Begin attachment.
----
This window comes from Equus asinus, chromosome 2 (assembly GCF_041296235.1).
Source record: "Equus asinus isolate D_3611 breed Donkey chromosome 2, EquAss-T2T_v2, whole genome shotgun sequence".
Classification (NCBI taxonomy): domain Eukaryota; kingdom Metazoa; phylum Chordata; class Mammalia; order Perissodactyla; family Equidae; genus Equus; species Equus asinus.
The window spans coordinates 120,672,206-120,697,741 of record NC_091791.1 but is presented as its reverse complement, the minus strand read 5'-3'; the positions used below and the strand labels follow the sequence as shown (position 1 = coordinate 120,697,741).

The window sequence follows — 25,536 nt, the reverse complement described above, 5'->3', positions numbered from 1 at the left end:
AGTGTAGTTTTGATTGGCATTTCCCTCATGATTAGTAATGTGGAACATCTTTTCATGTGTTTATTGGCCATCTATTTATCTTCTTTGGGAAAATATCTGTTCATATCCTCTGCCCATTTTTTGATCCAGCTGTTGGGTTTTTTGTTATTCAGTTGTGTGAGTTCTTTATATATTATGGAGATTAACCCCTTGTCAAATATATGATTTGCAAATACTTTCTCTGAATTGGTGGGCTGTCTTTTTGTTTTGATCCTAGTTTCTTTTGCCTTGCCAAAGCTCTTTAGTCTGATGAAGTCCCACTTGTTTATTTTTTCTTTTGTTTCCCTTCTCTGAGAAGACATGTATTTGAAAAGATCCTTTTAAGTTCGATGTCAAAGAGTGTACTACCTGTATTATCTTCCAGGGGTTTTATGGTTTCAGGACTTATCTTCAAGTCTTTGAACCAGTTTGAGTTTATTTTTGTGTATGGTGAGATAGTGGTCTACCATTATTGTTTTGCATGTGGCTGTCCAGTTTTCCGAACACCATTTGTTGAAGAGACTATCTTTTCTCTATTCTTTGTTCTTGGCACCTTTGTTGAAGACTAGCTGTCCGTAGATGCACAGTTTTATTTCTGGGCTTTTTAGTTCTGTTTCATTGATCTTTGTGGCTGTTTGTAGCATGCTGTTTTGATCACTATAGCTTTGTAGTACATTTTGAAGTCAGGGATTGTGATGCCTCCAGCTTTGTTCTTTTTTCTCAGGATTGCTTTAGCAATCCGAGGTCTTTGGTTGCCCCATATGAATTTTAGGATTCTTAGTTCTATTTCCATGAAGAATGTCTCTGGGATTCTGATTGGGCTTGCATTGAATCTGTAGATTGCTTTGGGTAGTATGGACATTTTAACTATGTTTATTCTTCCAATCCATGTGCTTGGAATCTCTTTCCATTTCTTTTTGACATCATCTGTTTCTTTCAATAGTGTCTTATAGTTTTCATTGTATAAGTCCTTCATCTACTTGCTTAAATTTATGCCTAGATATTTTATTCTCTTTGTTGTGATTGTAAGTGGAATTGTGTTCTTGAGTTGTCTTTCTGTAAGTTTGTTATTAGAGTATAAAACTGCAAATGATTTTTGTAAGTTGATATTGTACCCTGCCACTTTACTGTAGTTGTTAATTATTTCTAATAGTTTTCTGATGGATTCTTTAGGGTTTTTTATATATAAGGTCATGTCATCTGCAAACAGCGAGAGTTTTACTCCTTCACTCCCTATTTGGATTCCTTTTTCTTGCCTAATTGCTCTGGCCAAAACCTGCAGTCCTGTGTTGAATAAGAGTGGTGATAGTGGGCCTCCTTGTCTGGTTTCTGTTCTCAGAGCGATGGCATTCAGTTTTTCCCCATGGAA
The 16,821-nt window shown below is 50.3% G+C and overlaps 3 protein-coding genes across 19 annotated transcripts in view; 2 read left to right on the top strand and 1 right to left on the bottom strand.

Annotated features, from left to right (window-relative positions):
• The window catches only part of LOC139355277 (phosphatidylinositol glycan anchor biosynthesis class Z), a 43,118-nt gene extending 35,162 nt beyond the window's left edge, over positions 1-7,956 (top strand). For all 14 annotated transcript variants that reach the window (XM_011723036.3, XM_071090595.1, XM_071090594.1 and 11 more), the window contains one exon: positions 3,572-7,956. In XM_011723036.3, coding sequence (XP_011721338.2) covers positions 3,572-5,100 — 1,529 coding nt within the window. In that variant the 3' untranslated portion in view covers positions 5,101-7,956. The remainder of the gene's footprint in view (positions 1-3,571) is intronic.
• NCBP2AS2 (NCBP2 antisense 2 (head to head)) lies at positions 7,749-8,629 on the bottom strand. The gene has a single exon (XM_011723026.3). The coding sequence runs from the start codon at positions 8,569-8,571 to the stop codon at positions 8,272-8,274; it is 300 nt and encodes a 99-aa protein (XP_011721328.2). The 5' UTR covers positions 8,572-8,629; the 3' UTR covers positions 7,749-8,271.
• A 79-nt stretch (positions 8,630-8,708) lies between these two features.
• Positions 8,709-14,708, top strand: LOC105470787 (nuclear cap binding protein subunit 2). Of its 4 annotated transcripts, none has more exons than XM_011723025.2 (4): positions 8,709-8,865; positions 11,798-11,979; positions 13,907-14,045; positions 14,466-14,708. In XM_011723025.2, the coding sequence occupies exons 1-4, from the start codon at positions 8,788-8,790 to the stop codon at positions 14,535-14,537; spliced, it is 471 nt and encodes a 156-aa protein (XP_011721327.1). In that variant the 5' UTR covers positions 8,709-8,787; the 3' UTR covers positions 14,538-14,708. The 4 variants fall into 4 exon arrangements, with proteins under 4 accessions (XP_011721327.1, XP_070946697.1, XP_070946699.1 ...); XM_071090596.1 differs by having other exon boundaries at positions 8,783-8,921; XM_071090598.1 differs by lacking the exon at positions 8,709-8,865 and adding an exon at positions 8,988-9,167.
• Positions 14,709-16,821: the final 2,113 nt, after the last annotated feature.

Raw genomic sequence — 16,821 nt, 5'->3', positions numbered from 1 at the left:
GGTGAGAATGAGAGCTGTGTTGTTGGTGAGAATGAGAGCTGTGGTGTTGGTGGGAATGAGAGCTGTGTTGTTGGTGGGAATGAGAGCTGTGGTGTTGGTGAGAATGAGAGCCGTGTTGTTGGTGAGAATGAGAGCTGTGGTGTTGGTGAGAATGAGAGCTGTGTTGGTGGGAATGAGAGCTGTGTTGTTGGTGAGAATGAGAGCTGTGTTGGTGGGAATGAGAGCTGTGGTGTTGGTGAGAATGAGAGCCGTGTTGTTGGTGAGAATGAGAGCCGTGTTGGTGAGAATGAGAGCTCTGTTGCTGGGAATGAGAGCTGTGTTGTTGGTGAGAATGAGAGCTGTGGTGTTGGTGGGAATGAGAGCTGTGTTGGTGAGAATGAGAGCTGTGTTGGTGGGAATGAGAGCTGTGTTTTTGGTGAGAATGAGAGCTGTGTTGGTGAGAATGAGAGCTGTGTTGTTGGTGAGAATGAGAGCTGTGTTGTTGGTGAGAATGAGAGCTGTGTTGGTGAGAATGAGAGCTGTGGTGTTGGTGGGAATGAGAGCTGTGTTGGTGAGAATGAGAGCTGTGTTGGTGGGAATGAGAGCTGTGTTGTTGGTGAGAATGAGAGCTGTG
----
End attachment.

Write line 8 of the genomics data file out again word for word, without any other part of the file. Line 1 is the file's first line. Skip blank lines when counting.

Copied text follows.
Annotated features, from left to right (window-relative positions):